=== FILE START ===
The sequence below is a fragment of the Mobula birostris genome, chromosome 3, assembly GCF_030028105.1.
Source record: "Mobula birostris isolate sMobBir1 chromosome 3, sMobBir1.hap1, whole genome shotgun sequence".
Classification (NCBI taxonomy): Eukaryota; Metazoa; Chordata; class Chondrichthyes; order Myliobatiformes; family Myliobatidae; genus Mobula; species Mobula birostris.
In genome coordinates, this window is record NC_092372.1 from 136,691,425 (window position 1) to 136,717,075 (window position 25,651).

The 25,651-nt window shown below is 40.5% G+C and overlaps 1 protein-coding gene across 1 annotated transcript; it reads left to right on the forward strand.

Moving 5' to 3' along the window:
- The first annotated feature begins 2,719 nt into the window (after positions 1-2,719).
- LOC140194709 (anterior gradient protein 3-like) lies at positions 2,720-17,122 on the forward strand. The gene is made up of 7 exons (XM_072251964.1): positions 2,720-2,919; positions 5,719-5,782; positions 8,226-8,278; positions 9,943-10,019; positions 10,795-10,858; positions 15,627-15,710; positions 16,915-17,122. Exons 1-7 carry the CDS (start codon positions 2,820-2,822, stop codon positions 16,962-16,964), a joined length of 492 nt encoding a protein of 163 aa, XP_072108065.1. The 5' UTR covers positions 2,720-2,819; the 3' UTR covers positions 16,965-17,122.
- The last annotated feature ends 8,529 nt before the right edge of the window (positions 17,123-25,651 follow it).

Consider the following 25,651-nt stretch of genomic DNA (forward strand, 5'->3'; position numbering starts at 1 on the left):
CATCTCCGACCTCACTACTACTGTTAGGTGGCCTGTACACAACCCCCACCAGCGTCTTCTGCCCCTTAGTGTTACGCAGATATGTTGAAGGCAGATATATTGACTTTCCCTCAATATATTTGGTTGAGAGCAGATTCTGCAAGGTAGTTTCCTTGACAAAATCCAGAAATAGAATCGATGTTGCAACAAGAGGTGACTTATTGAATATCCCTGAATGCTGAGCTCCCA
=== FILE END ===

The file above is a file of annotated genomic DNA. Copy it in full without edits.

The sequence below is a fragment of the Mobula birostris genome, chromosome 3, assembly GCF_030028105.1.
Source record: "Mobula birostris isolate sMobBir1 chromosome 3, sMobBir1.hap1, whole genome shotgun sequence".
Classification (NCBI taxonomy): Eukaryota; Metazoa; Chordata; class Chondrichthyes; order Myliobatiformes; family Myliobatidae; genus Mobula; species Mobula birostris.
In genome coordinates, this window is record NC_092372.1 from 136,691,425 (window position 1) to 136,717,075 (window position 25,651).

The 25,651-nt window shown below is 40.5% G+C and overlaps 1 protein-coding gene across 1 annotated transcript; it reads left to right on the forward strand.

Moving 5' to 3' along the window:
- The first annotated feature begins 2,719 nt into the window (after positions 1-2,719).
- LOC140194709 (anterior gradient protein 3-like) lies at positions 2,720-17,122 on the forward strand. The gene is made up of 7 exons (XM_072251964.1): positions 2,720-2,919; positions 5,719-5,782; positions 8,226-8,278; positions 9,943-10,019; positions 10,795-10,858; positions 15,627-15,710; positions 16,915-17,122. Exons 1-7 carry the CDS (start codon positions 2,820-2,822, stop codon positions 16,962-16,964), a joined length of 492 nt encoding a protein of 163 aa, XP_072108065.1. The 5' UTR covers positions 2,720-2,819; the 3' UTR covers positions 16,965-17,122.
- The last annotated feature ends 8,529 nt before the right edge of the window (positions 17,123-25,651 follow it).

Consider the following 25,651-nt stretch of genomic DNA (forward strand, 5'->3'; position numbering starts at 1 on the left):
CATCTCCGACCTCACTACTACTGTTAGGTGGCCTGTACACAACCCCCACCAGCGTCTTCTGCCCCTTAGTGTTACGCAGATATGTTGAAGGCAGATATATTGACTTTCCCTCAATATATTTGGTTGAGAGCAGATTCTGCAAGGTAGTTTCCTTGACAAAATCCAGAAATAGAATCGATGTTGCAACAAGAGGTGACTTATTGAATATCCCTGAATGCTGAGCTCCCA